Oh, for the good old days…
You wouldn’t ask the plumber to cut rates by half or more. The dry cleaner. The tailor. The electrician. But on the creative side of things – the graphic artist, the writer, or the voice talent – it seems like a “name that tune” experience nearly every day.
Part of it is educating the people doing the hiring. But the people doing the work need a bit of education as well in order to arrive at a rate that is fair for everyone.
This is tough, because there are no set rates other than union rates – and those don’t cover every new genre of voiceover work. Nor does the union understand how the majority of voiceover people work these days – in their own studios, on their own time, with their own tools. Some union contracts have value, but a lot are simply hangovers from days gone by. Some rates are too high – and others are too low. And some areas of voiceover are simply not even addressed.
And the scale rates also don’t take into consideration the additional money the producer pays for payroll taxes (the talent is working as an employee), disability, social security and health and retirement benefits. So if you are using union contracts as a guide, be sure to add the extra %!
Nor do the scale union rates consider that the talent will be using their own studio, which under the old model was extra. Then, add to the confusion that the new producers (outside the major markets) might not know any differently. The idea that they would hire a voice talent and then hire a studio to engineer and edit may simply not even occur to them.
And most of the work being done today is non-union. There are “suggested” non-union rates, but these are all over the map. And none of these union or non-union rates are applicable across all projects.
One key area for each side of this coin to think about is “usage.” What is the product designed to do? And where will the end product show up and for how long? Creatives – be prepared to ask. Producers – be prepared to tell.
What is the product designed to do?
Let’s stick to the voiceover side of things for the example. Is the script in front of me going to train in-house people on a process or change the way they think about a process? Or is the end product promoting a product/service to a potential client? Both have value.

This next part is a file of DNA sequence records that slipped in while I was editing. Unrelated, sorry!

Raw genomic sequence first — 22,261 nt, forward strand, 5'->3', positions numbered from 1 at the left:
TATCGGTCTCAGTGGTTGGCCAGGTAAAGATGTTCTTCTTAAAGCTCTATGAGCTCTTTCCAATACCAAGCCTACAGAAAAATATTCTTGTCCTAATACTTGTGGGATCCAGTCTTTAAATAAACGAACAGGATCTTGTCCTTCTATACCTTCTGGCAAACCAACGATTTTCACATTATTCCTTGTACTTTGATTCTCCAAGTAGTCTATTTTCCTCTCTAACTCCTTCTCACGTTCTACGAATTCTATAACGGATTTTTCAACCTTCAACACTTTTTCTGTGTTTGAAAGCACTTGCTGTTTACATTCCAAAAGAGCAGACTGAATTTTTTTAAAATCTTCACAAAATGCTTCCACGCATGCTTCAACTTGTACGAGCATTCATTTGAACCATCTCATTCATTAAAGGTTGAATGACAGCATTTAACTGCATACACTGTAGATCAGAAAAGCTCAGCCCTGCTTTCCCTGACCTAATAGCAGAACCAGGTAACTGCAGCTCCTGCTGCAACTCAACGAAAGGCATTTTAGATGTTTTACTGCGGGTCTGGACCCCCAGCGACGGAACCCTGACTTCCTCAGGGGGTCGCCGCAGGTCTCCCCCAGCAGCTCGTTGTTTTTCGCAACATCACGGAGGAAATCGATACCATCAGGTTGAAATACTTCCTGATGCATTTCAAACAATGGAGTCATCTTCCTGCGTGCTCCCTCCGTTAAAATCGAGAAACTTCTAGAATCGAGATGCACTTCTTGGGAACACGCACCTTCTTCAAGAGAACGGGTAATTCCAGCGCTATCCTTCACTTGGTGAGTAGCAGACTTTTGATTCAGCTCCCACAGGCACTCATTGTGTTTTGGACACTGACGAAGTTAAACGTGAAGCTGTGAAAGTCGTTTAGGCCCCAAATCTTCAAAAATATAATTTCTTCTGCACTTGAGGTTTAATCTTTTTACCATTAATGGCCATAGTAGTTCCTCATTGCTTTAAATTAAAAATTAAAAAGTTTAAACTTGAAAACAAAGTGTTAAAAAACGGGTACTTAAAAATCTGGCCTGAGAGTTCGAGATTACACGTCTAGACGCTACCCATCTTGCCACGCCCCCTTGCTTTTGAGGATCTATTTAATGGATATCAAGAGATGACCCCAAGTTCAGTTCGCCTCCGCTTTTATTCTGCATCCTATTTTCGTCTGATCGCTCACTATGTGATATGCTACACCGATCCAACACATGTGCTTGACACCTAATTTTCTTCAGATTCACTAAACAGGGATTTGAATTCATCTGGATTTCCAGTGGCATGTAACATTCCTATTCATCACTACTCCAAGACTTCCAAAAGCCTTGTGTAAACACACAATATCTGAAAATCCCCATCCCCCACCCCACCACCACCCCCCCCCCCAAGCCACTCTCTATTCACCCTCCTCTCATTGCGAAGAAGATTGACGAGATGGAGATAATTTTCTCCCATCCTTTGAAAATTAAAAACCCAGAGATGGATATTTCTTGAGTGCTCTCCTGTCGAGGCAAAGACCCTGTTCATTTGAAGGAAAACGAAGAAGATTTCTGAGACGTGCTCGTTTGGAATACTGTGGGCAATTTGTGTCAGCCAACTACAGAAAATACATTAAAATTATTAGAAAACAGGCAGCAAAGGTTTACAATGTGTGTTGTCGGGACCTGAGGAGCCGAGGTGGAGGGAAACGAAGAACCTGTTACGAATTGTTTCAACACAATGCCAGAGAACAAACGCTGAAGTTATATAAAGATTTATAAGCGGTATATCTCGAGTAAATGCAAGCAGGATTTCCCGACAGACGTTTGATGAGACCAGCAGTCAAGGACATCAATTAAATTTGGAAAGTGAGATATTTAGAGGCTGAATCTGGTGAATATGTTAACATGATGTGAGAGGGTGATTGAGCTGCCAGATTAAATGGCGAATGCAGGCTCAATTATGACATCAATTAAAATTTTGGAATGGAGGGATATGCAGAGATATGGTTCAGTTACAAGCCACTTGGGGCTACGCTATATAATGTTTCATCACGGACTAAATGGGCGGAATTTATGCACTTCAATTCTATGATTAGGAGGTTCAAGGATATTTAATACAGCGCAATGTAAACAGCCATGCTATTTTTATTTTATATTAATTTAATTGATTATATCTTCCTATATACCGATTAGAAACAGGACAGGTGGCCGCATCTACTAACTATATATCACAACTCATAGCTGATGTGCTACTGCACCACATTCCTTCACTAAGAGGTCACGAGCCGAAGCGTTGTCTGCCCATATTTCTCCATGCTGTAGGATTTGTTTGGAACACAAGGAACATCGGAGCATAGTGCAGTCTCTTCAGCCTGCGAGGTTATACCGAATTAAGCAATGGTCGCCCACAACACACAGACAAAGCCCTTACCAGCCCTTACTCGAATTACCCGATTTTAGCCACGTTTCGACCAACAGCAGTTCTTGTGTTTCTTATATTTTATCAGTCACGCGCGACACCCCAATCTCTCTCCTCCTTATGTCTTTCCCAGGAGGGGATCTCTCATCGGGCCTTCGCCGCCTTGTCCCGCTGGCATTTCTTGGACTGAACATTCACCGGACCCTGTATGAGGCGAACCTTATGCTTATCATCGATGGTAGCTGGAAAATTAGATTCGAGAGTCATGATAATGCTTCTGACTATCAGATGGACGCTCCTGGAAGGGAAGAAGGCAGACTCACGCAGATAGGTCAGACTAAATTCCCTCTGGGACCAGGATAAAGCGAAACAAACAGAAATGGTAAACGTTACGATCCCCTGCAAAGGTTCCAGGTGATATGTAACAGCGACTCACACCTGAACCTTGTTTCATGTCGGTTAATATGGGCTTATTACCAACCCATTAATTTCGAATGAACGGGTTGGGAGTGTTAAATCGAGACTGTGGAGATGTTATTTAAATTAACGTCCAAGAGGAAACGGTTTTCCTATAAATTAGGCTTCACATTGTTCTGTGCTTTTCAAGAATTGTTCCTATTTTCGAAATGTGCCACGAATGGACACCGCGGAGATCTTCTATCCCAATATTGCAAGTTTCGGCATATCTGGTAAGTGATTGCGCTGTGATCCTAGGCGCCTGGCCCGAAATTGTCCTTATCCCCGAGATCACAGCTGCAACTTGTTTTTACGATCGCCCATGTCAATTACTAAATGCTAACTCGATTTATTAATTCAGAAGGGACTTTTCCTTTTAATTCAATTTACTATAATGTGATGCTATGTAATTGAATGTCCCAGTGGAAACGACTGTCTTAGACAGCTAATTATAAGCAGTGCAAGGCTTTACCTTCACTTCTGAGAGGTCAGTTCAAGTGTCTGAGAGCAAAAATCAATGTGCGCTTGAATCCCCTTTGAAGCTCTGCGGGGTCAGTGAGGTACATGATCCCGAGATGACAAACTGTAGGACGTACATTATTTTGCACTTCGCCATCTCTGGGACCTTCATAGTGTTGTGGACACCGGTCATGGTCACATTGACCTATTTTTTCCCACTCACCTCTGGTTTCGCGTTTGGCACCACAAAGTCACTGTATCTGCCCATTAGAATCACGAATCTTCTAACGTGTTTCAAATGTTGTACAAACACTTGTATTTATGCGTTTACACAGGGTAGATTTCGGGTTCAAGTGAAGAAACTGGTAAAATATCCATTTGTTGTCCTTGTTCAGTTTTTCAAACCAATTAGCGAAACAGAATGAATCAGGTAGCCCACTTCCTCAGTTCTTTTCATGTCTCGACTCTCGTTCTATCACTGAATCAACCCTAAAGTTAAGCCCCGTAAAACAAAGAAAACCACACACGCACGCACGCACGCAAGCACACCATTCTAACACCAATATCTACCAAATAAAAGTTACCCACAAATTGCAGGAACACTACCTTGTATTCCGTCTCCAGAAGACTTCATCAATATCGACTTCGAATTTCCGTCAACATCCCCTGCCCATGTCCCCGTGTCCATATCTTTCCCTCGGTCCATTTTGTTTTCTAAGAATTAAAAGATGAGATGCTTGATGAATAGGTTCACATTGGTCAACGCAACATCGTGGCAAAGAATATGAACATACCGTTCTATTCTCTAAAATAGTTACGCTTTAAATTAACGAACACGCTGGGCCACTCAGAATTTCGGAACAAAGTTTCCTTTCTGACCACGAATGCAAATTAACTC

Both the producer and the talent need to be aware of the potential for profit for the person paying the bills. While you may not be able to predict profit, you at least must be aware of the potential. This is a starting point for negotiations. If you don’t consider it at all, then there is no room to haggle. Not that I am encouraging a lot of haggling!
Where will the end product show up and for how long?
How will the final product be used? Is is going to be shown only on a company website with plans to upgrade it each quarter? Or is the script generic and the clients wants all rights in perpetuity throughout the known universe (yes, read the fine print!).
I call it shelf-life and eyeballs/ears. And it is part of any response to the emails that come in saying “How much?” Using those words can break the ice a little when tiptoeing around the dollars.
Usage has Value!
What we do as voice talent is of value to our clients. It will help them communicate to someone to achieve a certain result. That result could be sales. It could be happy productive workers. We all need to aware of what these results could be. Will it keep visitors at a plant safe? Will it cut production costs? Will the project be seen by millions of people over the course of a 10-year lifetime? Will it be seen once by a 12-person board of directors – who control a 6 billion dollar company? Or will it be shown to the board of a small non-profit. Will it help sell thousands of low-dollar product, or hundreds of high-dollar packages?
While results and sales figures can’t possibly be known before the project is produced, we should all evaluate the potential as we negotiate.
Our joint job is to recognize that there is a new business paradigm created by the internet. Some of us have been in business since before the Internet became ubiquitous. We see the changes and struggle to figure out how to stay in business as rates plummet. For those who know nothing of a time before the Internet, they must try to understand that lowering the rate of pay for the creative people who create and produce their messages to a level where they can’t stay in business will result in everyone losing.
One way to help this along is to use an agent. Yes, consider using a middleman…the person the Internet has basically cut out of the equation. An agent will know to ask these questions. Agents are used to discussing rates. Creatives are not as a whole. It has become a very stressful part of a talent’s job – and actually can create barriers to creativity.
In the end, there will be compromise of course. But always, when negotiating directly with the talent, or using an agent, there has to be awareness of the value of the work that is being done.